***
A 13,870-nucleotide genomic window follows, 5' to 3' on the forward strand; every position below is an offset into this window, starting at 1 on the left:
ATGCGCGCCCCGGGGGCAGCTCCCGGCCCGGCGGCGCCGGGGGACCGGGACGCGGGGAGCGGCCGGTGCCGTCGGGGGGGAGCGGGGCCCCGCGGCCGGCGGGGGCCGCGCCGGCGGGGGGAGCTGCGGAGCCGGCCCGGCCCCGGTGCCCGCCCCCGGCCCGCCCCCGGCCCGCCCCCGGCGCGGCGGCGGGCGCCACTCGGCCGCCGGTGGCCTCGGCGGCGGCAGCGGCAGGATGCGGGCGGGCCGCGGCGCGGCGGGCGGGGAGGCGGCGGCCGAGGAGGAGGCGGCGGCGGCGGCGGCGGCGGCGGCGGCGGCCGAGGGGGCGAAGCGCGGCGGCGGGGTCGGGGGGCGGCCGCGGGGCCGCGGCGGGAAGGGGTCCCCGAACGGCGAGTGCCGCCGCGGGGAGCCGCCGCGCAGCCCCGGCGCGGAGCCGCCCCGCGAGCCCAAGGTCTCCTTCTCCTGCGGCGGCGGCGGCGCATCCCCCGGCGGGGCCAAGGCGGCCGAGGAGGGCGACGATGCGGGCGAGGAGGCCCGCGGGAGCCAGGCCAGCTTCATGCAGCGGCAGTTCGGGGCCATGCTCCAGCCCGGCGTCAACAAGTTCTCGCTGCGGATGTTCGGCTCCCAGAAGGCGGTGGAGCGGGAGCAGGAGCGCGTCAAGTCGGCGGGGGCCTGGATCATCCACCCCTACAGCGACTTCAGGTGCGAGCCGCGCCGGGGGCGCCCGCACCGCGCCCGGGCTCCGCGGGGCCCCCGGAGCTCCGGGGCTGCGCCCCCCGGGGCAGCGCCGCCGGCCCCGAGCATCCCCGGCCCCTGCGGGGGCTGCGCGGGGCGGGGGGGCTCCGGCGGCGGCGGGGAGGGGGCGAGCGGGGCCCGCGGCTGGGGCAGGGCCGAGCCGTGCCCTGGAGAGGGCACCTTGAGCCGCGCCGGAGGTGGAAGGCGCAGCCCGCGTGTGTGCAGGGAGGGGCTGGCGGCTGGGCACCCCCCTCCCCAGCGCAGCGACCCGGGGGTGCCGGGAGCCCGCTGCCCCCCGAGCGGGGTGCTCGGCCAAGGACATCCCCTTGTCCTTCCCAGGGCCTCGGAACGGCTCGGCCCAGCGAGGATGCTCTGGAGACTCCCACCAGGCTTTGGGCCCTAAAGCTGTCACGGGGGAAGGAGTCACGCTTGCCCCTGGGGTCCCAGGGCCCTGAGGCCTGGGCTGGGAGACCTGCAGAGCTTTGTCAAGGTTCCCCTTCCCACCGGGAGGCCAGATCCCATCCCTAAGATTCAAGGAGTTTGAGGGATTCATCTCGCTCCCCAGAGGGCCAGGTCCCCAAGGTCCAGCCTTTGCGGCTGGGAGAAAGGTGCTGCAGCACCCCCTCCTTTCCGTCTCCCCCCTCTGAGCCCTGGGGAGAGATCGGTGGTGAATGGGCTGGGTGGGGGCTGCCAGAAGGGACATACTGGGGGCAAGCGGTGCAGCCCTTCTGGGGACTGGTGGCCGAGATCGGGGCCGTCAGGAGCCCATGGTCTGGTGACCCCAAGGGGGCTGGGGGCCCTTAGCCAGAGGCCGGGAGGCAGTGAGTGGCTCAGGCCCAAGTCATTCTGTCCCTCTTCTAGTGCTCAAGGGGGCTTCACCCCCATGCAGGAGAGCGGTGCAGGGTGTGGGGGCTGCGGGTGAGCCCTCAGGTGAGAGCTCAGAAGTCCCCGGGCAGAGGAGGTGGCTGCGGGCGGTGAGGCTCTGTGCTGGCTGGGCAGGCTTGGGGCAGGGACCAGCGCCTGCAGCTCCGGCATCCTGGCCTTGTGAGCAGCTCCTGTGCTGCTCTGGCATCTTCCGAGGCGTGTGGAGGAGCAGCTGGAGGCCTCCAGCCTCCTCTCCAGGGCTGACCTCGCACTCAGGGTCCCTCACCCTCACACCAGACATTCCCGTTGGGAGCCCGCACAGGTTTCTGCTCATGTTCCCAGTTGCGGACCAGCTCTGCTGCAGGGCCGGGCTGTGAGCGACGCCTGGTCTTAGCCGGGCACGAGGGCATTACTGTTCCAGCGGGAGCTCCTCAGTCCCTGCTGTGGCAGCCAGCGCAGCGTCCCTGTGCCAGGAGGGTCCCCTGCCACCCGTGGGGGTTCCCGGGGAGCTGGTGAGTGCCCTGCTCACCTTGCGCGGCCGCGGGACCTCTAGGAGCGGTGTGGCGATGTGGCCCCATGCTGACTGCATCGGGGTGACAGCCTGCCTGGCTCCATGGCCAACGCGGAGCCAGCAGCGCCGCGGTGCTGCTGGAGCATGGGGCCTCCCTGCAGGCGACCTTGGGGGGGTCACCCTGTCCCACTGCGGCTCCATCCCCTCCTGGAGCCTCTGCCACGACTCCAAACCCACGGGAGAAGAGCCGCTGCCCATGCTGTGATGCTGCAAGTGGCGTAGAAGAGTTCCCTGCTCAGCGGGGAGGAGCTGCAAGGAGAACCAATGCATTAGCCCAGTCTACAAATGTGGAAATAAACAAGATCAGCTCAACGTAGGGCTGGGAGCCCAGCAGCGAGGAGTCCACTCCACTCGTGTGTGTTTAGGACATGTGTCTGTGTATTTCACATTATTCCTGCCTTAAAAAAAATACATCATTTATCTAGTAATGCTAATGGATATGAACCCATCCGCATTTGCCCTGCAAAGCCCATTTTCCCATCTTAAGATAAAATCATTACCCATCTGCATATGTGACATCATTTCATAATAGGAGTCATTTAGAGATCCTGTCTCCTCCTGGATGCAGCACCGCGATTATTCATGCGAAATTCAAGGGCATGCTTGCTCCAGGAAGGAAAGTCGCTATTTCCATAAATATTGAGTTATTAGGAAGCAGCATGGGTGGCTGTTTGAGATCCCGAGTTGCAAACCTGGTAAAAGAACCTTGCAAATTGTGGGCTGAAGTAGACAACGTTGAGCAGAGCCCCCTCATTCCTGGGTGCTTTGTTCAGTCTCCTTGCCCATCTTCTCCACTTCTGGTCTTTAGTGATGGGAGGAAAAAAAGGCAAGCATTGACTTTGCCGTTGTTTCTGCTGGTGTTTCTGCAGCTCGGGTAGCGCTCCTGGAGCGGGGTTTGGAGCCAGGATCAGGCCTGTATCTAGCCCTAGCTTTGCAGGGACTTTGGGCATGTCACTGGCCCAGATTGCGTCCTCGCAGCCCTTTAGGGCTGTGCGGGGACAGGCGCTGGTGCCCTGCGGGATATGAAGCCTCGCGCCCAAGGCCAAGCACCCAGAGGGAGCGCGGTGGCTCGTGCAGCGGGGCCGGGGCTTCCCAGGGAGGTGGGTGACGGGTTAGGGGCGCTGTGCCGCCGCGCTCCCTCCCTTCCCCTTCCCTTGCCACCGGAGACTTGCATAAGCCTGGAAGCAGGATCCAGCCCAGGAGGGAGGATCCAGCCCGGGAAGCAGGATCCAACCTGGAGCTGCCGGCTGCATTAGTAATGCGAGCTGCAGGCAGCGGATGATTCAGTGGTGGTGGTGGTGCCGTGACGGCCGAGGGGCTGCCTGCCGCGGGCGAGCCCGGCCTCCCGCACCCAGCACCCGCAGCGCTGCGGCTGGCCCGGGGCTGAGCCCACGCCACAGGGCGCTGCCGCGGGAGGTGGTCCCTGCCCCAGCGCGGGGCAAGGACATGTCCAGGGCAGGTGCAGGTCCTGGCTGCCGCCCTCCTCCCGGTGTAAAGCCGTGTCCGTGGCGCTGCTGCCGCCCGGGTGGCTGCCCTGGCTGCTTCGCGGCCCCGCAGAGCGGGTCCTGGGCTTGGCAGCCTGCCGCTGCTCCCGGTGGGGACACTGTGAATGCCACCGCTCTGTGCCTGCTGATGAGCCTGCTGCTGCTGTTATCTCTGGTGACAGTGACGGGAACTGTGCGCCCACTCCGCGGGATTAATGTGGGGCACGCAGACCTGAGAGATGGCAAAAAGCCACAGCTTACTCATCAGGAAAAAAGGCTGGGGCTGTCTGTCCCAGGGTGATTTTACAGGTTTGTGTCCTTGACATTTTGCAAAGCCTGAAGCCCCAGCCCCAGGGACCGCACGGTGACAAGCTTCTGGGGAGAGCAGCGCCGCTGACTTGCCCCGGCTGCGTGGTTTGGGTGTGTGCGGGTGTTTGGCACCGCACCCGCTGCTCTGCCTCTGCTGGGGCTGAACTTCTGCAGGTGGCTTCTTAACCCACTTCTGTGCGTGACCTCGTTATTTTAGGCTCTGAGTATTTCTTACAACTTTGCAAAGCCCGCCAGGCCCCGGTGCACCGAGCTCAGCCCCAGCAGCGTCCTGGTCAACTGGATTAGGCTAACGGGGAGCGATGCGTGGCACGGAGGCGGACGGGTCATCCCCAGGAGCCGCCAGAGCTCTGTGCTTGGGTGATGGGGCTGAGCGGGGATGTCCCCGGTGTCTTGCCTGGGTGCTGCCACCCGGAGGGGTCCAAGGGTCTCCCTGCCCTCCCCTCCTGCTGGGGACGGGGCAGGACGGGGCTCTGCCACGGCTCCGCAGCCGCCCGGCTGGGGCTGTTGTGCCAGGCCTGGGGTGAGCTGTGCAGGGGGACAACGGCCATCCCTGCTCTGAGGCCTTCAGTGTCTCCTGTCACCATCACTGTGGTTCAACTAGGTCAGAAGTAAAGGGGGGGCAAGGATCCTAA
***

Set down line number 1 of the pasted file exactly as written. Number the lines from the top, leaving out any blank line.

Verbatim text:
A 13,870-nucleotide genomic window follows, 5' to 3' on the forward strand; every position below is an offset into this window, starting at 1 on the left: